Perhaps this could be a pre-formed “listening committee.” (I’m inclined to this idea but it’s got challenges.) Composed of diverse people, more women than men, a therapist or two, and the presence of survivors who have worked through their trauma. No member can be on staff or invested in the church. No member can dominate the discussions.

The Survivor must feel safe with any such listening committee.

How could such a committee be formed in a church?

Perhaps what is needed is simply reliable and discerning outside investigators, like GRACE.

Perhaps the one to whom the Survivor first goes is a trauma-informed therapist who can listen, discern, and then approach the church on behalf of the Survivor. This therapist then would be on a list, and the Survivor chooses.

With whom do you think the allegation begins?

Put more simply: each church needs to codify its approach to allegations. Put it in writing, make it official, make it clear, make sure some survivors are involved in the composition of the official program. Make sure the pastor does not choose who will investigate.

Begin now, before anything happens so the formation of the process isn’t tailored to a specific allegation about a specific person.

Five reminders

Remember this: the pastor-led response has a huge platform, and their platform becomes for the church the voice of God for the people of God.

Remember this: the pastor-led group will nearly always create a narrative that will be believed by the congregation. Such a narrative almost always empowers the pastor and church and disempowers the Survivor.

Remember this: Survivors are nearly always damaged by the decision to come forward and the church’s responsibility is to defeat the damage by working hard at pastoral care and public affirmations.

Remember this: about 95% of women accusers are telling the truth.

Remember this: if the pastor-led church does not do this right it will become public in social media or in other news media.

If a crime has been alleged to have been committed, it must be reported immediately to the police.

If a crime has been alleged to have been committed, the church must continue with a Survivor-sensitive approach that looks something like the following.

Ten discussion points for a Survivor-Sensitive approach

First, when the allegation is presented, in whatever form, someone safe and genuinely independent and an advocate for the Survivor is to make a quick assessment of what is to be done, and this person or persons or committee is to make recommendations: about who must be put on administration leave, who must recuse himself/herself, and who will be involved in the process. This decision entails removing everyone who could be complicit and could prejudice the case.

Second, form a place of complete safety for the Survivor to make the allegation. Then explain to the Survivor the process and what the person can expect and how the church will be communicating with the person. The Survivor should know too who will communicate to the accused, if at all, and what will be said and what will not be said. The Survivor should have a voice in what can and can’t be said.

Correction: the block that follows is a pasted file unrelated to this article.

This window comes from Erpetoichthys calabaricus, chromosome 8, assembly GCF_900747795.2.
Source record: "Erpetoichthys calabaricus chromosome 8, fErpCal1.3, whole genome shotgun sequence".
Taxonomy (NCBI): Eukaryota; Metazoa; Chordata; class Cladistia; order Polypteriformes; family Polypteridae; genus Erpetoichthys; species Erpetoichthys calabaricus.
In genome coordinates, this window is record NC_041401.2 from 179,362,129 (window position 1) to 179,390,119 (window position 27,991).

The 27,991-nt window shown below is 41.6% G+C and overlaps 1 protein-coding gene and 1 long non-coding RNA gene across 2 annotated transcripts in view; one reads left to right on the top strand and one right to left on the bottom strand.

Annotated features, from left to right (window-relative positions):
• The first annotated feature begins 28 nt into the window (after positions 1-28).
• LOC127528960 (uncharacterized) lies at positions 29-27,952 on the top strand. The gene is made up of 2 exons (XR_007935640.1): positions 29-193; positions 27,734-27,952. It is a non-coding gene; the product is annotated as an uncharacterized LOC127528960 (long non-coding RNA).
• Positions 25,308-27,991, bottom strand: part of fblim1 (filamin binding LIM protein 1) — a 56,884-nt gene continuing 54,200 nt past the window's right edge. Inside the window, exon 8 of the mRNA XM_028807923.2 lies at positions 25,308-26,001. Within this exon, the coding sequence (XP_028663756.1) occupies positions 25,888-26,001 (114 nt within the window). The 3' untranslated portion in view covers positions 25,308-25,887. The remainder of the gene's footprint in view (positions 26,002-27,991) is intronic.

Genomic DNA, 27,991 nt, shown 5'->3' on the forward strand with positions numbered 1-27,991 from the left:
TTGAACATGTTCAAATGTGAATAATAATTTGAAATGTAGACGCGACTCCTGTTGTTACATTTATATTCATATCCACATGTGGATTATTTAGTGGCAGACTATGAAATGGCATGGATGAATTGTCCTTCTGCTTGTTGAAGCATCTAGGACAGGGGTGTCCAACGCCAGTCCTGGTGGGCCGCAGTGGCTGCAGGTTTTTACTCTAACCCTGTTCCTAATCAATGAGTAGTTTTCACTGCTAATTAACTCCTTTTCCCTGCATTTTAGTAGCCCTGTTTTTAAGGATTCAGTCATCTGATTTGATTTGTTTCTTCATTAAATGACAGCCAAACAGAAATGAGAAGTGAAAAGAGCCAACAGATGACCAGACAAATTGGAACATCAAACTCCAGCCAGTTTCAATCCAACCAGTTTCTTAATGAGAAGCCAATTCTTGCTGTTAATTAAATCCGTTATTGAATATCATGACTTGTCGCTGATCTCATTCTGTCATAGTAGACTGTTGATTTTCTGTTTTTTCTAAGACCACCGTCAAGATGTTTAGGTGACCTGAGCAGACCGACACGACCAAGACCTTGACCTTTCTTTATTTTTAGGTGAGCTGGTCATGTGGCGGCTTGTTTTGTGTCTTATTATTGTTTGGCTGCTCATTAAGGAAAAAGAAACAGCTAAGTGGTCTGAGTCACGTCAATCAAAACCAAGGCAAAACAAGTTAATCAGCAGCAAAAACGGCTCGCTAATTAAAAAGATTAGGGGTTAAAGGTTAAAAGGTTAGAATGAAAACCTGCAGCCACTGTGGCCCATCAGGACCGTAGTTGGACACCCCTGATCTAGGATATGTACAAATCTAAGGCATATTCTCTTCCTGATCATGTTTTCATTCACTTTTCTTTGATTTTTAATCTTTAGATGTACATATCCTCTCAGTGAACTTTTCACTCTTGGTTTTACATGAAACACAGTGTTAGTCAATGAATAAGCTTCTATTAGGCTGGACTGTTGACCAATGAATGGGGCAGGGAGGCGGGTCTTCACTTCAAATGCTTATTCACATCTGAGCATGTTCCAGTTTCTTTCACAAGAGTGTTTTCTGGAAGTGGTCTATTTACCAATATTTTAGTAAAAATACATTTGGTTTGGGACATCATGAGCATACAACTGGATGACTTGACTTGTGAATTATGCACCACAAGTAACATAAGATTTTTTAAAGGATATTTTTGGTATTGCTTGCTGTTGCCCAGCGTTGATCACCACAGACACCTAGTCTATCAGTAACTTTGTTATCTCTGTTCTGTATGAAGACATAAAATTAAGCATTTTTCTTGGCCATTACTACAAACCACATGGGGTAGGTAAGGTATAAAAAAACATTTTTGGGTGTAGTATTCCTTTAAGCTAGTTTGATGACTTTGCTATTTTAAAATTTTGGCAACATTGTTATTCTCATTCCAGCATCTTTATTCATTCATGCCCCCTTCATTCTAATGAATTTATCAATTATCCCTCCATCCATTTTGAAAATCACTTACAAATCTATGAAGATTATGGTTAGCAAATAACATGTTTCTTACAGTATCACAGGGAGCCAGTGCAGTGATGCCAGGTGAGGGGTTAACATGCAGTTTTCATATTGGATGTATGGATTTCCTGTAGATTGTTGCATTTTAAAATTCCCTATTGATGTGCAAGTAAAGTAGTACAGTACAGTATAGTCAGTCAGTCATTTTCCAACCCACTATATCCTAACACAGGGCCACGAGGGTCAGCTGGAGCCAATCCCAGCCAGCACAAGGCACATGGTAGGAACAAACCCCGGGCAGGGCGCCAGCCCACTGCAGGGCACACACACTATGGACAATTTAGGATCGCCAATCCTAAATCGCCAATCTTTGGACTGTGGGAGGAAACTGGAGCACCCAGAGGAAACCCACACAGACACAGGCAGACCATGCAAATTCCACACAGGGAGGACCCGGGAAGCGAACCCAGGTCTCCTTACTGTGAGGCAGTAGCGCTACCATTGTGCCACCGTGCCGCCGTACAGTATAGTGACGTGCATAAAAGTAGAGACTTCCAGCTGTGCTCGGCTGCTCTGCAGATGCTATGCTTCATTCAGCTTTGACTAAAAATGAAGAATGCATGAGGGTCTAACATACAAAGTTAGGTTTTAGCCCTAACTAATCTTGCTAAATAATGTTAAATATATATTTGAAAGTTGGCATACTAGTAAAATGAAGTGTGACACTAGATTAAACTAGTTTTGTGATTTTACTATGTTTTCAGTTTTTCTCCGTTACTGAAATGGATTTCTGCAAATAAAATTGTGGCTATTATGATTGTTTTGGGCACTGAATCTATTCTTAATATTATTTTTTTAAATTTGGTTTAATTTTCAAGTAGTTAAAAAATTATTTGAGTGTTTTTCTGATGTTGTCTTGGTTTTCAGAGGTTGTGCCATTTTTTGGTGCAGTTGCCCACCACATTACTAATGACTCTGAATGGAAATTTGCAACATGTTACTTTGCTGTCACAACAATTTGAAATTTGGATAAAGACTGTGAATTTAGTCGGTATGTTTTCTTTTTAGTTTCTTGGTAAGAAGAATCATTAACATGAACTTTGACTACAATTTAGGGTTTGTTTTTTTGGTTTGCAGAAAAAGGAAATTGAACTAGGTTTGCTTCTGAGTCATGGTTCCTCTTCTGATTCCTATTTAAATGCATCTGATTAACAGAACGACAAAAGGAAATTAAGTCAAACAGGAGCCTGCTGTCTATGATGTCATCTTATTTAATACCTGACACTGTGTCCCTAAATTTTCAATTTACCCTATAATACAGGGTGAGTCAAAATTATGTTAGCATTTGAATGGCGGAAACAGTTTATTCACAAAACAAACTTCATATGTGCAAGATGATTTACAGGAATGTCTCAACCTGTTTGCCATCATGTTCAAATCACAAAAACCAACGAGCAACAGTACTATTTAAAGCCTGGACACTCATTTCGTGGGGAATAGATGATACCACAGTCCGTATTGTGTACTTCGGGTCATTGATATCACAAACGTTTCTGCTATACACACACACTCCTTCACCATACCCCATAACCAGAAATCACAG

Third, the Survivor must be provided any therapy needed and requested.

Fourth, the Survivor must be involved with the process at every stage: who investigates, how safety and silence over the investigation will be guaranteed, whom the investigation will query, how reports will be recorded, to whom and when the results will be reported, and whether or not the investigation will be made public, and when and how.

Fifth, the Survivor must be assured that the pastor/perpetrator will not be involved in any way in the investigation and will not be receiving updates and communications about the investigation. The ones who have listened to the Survivor must discipline themselves not to reveal investigation details to the pastor.

Sixth, the pastor and the family of the pastor need to be cared for, and they are to be assured that integrity and truthfulness are shaping the investigation. This is a difficult time for them and for the church.

Seventh, the investigation’s report must be read by the Survivor and any suggestions and redactions must be heard by safe counsel. A Survivor-sensitive approach does not permit the lead powers in a church to control the process or the public reporting of the results.

Eighth, a judgment is to be rendered by the investigation with clarity and recommendations, including decisions about the truthfulness of the accusations and behaviors, and then, if needed, about discipline of the pastor, about the affirmation of the Survivor, and about the path forward for the Survivor, the pastor, and the church.

Ninth, who gets to see the report is to be handled in a way that respects the wishes of the Survivor. What is publicly reported is to be done in a way that reflects the Way of Jesus.

Tenth, the independent investigation is to follow the proper administration of the decisions and intervene when necessary or to affirm publicly the church’s handling of the situation.

All of these cases are grievous to God: pastors and priests and churches are not to be agents of or complicit in violence against persons, but they are to be agents of grace, love, peace, and justice. We lament the rise of so many sexual abuse cases in the church, we repent from the hideousness of the violations and the insensitive processes that follow, and we call the church to a more Christoform Survivor-sensitive approach. The pastor- or priest- or bishop-led approach has proven itself too biased too often.